A successful sale would be particularly gratifying for the government because for international investors, ICBC is something of a proxy for China itself – vast, diverse, growing fast, and with extraordinary scope for internal restructuring. It is by all relevant measures the largest bank in China and the Chinese banking market is even hotter than the country’s economy. ICBC’s profits doubled in the past two years. Its growth has also created extraordinary windfalls for some. Goldman Sachs was allowed to purchase a 5.8% stake in April for $2.6 billion, its largest investment ever. The American investment bank will possibly have tripled its money by the end of this month. Other American banks, denied a foothold in ICBC, are scrambling to make up for it wherever they can.

But ICBC, however valuable, also reflects the murkier side of life in the Chinese economy. Political considerations often come first, information is unreliable, and openness in the banking system is questionable. Only last year, the government injected $15 billion to cover rotten loans at ICBC. At the time, more than a fifth of the bank’s portfolio was, as bankers say, “non-performing”. Its size also carries a cost. In the past decade it has reduced the number of branches from 42,000 to 18,000, but may need to slim further. Unlike many Chinese banks, ICBC has not had substantial legal problems in its upper ranks, but there have still been scandals, reflecting the complexity of managing a vast institution in China.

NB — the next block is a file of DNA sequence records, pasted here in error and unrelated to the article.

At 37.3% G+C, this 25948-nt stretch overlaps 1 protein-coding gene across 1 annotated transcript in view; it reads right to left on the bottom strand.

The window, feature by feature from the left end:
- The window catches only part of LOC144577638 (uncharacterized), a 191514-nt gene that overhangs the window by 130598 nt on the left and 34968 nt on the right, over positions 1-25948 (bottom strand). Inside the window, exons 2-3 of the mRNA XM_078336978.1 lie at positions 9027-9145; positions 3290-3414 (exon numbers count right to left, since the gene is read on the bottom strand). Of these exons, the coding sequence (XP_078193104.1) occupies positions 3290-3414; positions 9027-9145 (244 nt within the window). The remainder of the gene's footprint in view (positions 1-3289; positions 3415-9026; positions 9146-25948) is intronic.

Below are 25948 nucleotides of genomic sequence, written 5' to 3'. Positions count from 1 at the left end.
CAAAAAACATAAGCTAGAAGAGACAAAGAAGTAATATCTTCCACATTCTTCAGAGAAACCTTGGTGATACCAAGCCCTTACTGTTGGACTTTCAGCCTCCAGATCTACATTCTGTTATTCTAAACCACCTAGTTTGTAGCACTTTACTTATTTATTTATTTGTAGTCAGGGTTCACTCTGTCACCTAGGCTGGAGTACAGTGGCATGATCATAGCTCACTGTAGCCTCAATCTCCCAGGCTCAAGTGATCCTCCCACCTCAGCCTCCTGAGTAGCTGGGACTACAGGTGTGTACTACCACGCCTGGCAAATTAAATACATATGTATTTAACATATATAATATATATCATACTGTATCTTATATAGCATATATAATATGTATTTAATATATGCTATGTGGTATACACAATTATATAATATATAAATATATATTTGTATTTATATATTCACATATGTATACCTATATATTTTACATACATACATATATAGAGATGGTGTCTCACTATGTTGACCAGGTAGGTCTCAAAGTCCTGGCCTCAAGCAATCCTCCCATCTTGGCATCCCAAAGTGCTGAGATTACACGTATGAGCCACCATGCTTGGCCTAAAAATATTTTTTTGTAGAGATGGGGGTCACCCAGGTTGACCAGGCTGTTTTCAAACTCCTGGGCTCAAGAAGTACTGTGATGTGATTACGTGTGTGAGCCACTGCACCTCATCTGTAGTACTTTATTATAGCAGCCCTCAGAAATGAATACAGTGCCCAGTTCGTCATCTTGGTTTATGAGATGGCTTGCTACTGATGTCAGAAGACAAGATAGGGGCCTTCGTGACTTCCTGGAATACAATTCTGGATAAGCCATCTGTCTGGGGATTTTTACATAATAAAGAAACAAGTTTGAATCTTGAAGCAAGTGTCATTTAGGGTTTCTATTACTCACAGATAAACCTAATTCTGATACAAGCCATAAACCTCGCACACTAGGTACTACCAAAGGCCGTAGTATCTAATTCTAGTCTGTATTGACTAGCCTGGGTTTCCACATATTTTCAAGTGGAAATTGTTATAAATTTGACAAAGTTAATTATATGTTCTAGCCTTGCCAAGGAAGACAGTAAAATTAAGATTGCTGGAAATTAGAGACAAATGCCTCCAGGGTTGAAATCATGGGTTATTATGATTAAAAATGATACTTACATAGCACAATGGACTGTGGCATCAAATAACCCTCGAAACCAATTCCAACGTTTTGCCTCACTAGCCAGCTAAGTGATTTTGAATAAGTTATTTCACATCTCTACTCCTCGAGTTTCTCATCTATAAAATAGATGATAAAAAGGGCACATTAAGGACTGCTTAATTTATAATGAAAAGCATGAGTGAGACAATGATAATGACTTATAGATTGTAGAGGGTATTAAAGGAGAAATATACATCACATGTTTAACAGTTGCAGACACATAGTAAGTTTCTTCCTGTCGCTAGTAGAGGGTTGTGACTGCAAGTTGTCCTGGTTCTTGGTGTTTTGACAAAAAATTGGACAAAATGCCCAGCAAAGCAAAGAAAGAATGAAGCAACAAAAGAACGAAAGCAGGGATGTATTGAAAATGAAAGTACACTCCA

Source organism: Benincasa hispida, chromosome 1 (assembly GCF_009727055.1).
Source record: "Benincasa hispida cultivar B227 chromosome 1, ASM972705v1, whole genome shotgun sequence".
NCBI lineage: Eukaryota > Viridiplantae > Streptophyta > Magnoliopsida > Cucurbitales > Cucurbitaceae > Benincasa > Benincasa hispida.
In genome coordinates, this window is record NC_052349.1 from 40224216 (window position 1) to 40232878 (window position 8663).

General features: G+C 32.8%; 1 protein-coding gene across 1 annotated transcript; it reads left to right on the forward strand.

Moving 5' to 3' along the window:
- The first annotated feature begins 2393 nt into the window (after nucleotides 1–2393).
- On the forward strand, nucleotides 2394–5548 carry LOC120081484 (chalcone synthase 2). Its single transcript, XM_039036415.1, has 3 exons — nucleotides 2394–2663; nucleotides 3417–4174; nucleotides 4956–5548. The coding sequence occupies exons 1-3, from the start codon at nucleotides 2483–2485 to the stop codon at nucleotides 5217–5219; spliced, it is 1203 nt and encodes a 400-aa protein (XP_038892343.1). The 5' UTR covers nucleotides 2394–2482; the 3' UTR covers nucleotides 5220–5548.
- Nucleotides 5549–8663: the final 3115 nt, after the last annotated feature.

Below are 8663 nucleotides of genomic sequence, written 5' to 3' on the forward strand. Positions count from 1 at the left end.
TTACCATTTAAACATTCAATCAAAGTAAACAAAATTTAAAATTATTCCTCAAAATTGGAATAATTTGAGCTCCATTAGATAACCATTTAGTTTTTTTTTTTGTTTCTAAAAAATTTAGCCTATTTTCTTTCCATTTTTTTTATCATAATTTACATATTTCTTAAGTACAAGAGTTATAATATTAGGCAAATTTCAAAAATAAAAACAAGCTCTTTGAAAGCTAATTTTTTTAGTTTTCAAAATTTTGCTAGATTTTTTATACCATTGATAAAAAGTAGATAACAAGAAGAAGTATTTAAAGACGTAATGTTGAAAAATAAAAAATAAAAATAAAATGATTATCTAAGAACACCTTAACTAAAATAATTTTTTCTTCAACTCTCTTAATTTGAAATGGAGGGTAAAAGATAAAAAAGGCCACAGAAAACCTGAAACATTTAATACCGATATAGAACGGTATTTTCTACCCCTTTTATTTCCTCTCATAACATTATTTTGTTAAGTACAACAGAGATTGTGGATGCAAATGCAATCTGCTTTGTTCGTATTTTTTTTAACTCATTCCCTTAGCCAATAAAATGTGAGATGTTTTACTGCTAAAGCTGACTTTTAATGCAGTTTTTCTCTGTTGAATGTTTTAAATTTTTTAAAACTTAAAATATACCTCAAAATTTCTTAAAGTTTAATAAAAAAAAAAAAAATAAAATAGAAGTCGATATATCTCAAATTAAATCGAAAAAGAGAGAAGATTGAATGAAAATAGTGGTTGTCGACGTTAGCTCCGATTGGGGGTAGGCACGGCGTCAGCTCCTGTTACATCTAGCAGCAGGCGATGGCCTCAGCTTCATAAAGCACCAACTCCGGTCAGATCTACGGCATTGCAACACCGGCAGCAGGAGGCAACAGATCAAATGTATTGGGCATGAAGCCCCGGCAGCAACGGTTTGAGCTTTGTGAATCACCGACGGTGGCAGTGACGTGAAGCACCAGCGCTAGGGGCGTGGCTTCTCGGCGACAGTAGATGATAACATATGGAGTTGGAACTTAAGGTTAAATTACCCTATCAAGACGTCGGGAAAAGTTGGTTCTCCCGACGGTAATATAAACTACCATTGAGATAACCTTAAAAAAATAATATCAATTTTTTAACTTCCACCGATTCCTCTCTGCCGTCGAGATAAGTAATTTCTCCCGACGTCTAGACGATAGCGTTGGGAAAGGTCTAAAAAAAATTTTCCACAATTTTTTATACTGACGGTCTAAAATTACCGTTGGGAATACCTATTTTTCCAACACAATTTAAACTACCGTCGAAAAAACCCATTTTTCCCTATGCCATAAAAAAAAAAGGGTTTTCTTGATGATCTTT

Depending on the final price, ICBC will probably stand above two times its book value, slightly below its peers. This is a modest multiple for a good bank in a good economy, but higher than those for South Korean or Taiwanese banks, which do not have the same growth prospects. On the other hand, they are not shrouded in the same mysteries. In China, the sceptics (and they are rare) ask, what is book? How much are the assets really worth? Their voices, no doubt, will barely be heard amid the deafening clamour for shares.

Link here.


Japan is back from a 15-year funk, deflation is ending and its new prime minister is winning favorable reviews at home and abroad. Amid all this good news, the yen is, strangely, falling. It is hardly what you would expect in the world’s No. 2 economy, and it is more than a bit disorienting for investors. “Ever since May, the yen has confounded most market expectations,” says Callum Henderson, Singapore-based currency strategist at Standard Chartered Bank Plc. “At a time when Japan’s recovery remains on track and the Bank of Japan has removed quantitative easing and starting to hike interest rates, most people – including us – expected the yen to rally. However, it is fallen slowly, but steadily.”